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13 Responses to Wednesday Vignette – tenuousness

  1. Tina says:

    I feel that same thinning of threads as you do. I imagine we’re all subject to that, given the contant pounding of bad news. But, you’re spot on about the burning of Notre Dame. It feels like one more thing that we screwed up, and how will we fix it, restore it, make better, normal? All I can say is I am heartened that people around the world ache at its damage and want it whole again. Surely, that’s a good sign?

    Thanks for hosting, here’s my contribution rumination on dissapointment and choosing a different path:

    • annamadeit says:

      I was hearted by the outpouring of emotion, too. It almost DOES feel like the new symbol is more befitting of today than the old one was. It’s so sad, it hurts, and yet it somehow DOES feel like it’s something we screwed up. That said, I was as mortified when ISIS destroyed the Bamyan Buddha, or – if that’s possible – even more so – as that was entirely intentional.

  2. Well said Anna. I have faith in love and beauty. That’s what built it the first time.

  3. Profundity from a disaster. More relevant when my knees have worn out 🙂

  4. Alison says:

    As an artful arrangement of stones and wood that is designed to invoke religious reverence and awe, not to mention national pride, Notre Dame cathedral is already fake, i.e. not genuine. All art is fake. Architecture, fiction, live theatre, photography, paintings, tapestry, even movies and television (some of which can be art), documentaries even have an element of fakery to them in what they choose to show — all fake. Even gardens are fake representations of nature. I hope the new Notre Dame is not just a slavish representation of the past, but that whoever rebuilds it creates something new and forward-thinking and exciting that makes people think (and make looking-down-their-noses judgments about how genuine they think the emotions are that it invokes). The Eiffel Tower was reviled as ugly when it was first built. The original St. Paul’s Cathedral in London burned to the ground in the 1600s, and was redesigned and rebuilt by Christopher Wren. Plenty of people hated it.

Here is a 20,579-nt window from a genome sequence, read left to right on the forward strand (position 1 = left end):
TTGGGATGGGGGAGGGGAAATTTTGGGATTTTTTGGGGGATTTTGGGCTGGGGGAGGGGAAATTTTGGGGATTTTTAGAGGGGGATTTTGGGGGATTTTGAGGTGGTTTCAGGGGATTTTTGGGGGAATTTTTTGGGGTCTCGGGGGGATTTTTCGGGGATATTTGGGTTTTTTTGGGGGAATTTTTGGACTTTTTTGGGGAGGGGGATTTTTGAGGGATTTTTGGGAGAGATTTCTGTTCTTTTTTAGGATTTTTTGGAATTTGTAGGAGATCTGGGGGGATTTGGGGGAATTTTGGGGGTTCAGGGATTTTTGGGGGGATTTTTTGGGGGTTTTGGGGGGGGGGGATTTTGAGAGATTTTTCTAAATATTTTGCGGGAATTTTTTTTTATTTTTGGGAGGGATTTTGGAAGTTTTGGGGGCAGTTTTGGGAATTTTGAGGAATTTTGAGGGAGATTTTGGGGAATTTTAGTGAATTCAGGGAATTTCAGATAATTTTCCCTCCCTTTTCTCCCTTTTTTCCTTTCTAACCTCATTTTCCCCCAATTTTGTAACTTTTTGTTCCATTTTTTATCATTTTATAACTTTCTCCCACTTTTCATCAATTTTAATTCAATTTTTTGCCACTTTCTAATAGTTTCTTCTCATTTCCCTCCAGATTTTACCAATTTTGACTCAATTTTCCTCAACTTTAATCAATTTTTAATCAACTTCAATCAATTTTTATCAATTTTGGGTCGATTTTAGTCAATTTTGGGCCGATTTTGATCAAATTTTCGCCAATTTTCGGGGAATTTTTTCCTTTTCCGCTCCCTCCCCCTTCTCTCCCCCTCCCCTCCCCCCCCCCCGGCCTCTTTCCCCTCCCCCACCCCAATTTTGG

Of course the French will rebuild Notre Dame. It’s a symbol of nationalism for them.

    Here’s my WV, by the way:

  5. Kris P says:

    I’ve only seen Notre Dame once in person and that was decades ago but I was still duly shocked when I heard the structure was on fire. I add another hope to your list for those charged with rebuilding France’s national monument: that infighting over the direction that the reconstruction (or recreation) takes doesn’t paralyze the process for decades into the future.

    My WV is focused on recovery of a different sort: